How To Motivate Your Child In Sports
There is no “IF”. I don’t mean to be a jerk but I’m hearing, “I love watching you play IF this is going somewhere.” There should be no struggle at all with good athletes.
Self-motivated athletes are ALWAYS the best athletes! Passion, effort, grit are common words to describe it. As a coaching educator I had one parent ask “then how do I make my kid become self-motivated?” Do you see the absurdity of the question? The answer…
Water the right thing.
If you know anything about gardening you don’t put a firehouse of water on the rose petals. You water the right thing. You cultivate the soil and give it what IT needs instead of fire-hosing the outcome.
You can’t make your kid self-motivated but you can influence their motivation by your passion and flat out love of what their doing for the sheer joy it brings THEM. A book the USOC introduced me to is “Developing Talent In Young People” by Benjamin Bloom and in it they found that 100% of successful young people in sports, math, music, science, etc…had, at an early age, a parent, a teacher or a coach give them (model) a love of the game or a love of learning. It works!
I was a goofy coach. We had a lot of fun. I modeled working hard for what you did. And the kids responded by giving their all because it was fun to do so. And they won A LOT. Over 20 years of coaching the kids I coached won over 90% of their games. AND I didn’t care.
What I cared about was their enjoyment, their development, their learning, their being better than yesterday and their effort in practice. The game was just the “flower” of what they did and what I was able to influence by providing a fertile environment for their growth/success.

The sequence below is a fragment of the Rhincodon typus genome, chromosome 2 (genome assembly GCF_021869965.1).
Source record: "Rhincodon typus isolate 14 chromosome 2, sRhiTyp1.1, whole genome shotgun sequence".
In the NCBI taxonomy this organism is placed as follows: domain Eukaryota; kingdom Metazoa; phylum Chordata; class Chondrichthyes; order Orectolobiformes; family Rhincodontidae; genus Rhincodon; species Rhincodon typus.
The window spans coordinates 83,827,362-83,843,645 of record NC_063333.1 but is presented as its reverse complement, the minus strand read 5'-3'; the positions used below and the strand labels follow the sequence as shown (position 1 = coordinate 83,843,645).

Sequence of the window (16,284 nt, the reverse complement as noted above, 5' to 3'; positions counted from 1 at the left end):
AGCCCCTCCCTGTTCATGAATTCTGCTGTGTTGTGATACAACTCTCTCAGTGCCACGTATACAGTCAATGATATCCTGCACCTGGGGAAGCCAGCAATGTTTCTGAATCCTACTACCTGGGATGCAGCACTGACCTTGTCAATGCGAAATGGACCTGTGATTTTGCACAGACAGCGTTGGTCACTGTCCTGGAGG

With age comes perspective so my reward is not the won/loss record but seeing them as adults with successful careers, raising their own kids who LOVE sports and hearing of things that they battled along the way and gave it their all to overcome. Knowing that many of the kids that I coached at age 5, 6 and 7 played high school sports and some played in college. Most all of them play, or have played some adult rec level because they still love it.
So modeling a love of the game and/or learning is vitally important, but there is no “IF”. I don’t love watching you play because this is going somewhere. I love watching you play because I love seeing YOUR passion, what you learned in practice, what you could do today (in a game) that you have been working so hard in the backyard to figure out how to do, what I saw you try last week but couldn’t do, but today…. Today was AWESOME! It’s got to feel so amazing to have worked so hard to to that. And you did it! Well done! I love watching you play!
First off, when we talk about helping kids become more aggressive in sports, it’s not at all in a manner that’s harmful or directed towards others. The kind of aggression being referred to is exherting more effort towards getting involved in a play.
Can a child learn to be more aggressive in sports? Children can learn to be more aggressive through coaching, skill development, and modeling. Having an aggressive mentality can be ingrained in some kids more than others based on personality, but like most behaviors, it can be learned.
Are your expectations realistic?
The first thing to ask yourself is what is to be gained by pushing your child to assert themselves in the game. As parents, we want what’s best for our kids, but sometimes our best interests don’t align with what our children need from us. For example, pushing our 7-year-old to go after the ball more in a recreational soccer game may be more detrimental, then getting desired results. In this scenario, an emphasis on just enjoying the game, and learning the fundamentals should be what’s encouraged.
For kids that have been playing sports for a few years and are in a more competitive setting, like club sports, then working on how they can be more aggressive is more realistic. Putting too much pressure on your child ruins the fun, which taints kids desire to play the sport.
Do they enjoy the sport?
If your child isn’t diving for every loose ball or attacking every play, have you considered that maybe they just don’t enjoy playing? Having open communication can help gain perspective whether the on-field play has more to do with their attitude towards the game or something else. During these conversations be a good listener instead of providing too much advice.